Scientists find new risk factor for high blood pressure

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The prevalence of hypertension and obesity has been on the increase globally, despite the targeted effort at promoting weight loss, increasing physical activity, and decreasing sedentary time in the general population.

A recent scientific statement from the American Heart Association suggests that arterial stiffness may be a new risk factor for high blood pressure.

Among middle-aged and older adults, arterial stiffness has been established as a strong predictor of cardiovascular events and all-cause mortality.

Hence, a few studies among adults are currently ongoing that examine the likelihood of reversing arterial stiffness.

However, among children, adolescents, and young adults, arterial stiffness has been consigned to an intermediate marker of heart disease and death that occurs in middle age, no thanks to limited longitudinal data and repeated measures of arterial stiffness in a fairly healthy growing young population.

Also, the clinical utility of arterial stiffness as a risk factor for early vascular and metabolic diseases is largely unknown in pediatrics.

In this review, recent prospective evidence in a large adolescent population and a middle-aged population that emphasized the value of arterial stiffness as a novel risk factor for hypertension, overweight/obesity, insulin resistance, dyslipidemia, and type 2 diabetes mellitus were summarized.

It is often asked what are the risk factors for higher arterial stiffness in adolescents.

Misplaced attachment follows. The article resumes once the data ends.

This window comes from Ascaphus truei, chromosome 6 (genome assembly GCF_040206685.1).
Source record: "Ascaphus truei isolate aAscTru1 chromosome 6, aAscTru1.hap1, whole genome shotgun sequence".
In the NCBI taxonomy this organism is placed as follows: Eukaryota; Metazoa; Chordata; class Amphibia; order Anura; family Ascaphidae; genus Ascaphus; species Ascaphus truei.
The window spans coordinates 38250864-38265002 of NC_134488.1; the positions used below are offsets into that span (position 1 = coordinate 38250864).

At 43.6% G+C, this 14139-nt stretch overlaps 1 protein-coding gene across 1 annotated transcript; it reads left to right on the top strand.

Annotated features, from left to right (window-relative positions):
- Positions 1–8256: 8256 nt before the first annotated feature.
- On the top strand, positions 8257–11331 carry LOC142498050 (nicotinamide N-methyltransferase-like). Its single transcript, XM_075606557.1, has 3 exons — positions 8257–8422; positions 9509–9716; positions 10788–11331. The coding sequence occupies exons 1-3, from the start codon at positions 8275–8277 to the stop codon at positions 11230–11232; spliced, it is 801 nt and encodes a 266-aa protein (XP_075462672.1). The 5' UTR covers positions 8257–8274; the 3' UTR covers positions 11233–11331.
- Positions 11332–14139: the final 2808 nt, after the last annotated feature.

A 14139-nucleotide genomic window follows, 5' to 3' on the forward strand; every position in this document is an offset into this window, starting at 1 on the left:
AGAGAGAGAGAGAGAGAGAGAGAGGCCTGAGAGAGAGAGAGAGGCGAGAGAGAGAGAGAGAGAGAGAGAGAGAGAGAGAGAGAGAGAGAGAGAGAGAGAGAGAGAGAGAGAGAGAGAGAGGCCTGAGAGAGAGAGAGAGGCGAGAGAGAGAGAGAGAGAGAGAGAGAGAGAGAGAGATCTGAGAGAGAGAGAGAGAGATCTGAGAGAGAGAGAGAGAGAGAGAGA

It is known that maternal smoking habits, early life smoking patterns of adolescents, high salt intake, genetic inheritance, obesity, and elevated blood originating in childhood may contribute to higher arterial stiffening in adolescence.

The team says arterial stiffening in adolescence seems to be a subtle, stealthy, but potent risk factor for high blood pressure and metabolic alteration initiating a cascade of biological events finally leading to disease formation such as type 2 diabetes mellitus and premature organ damage.

It is therefore expedient for clinicians, pediatricians, public health experts, and policymakers to focus on ways to treat, reduce, and possibly reverse arterial stiffness, particularly from adolescence.

An arterial stiffness intervention in adolescence may decrease the incidence of hypertension and metabolic diseases in later life, but further studies are needed.

The study was conducted by Andrew Agbaje et al and published in the Journal of Hypertension.

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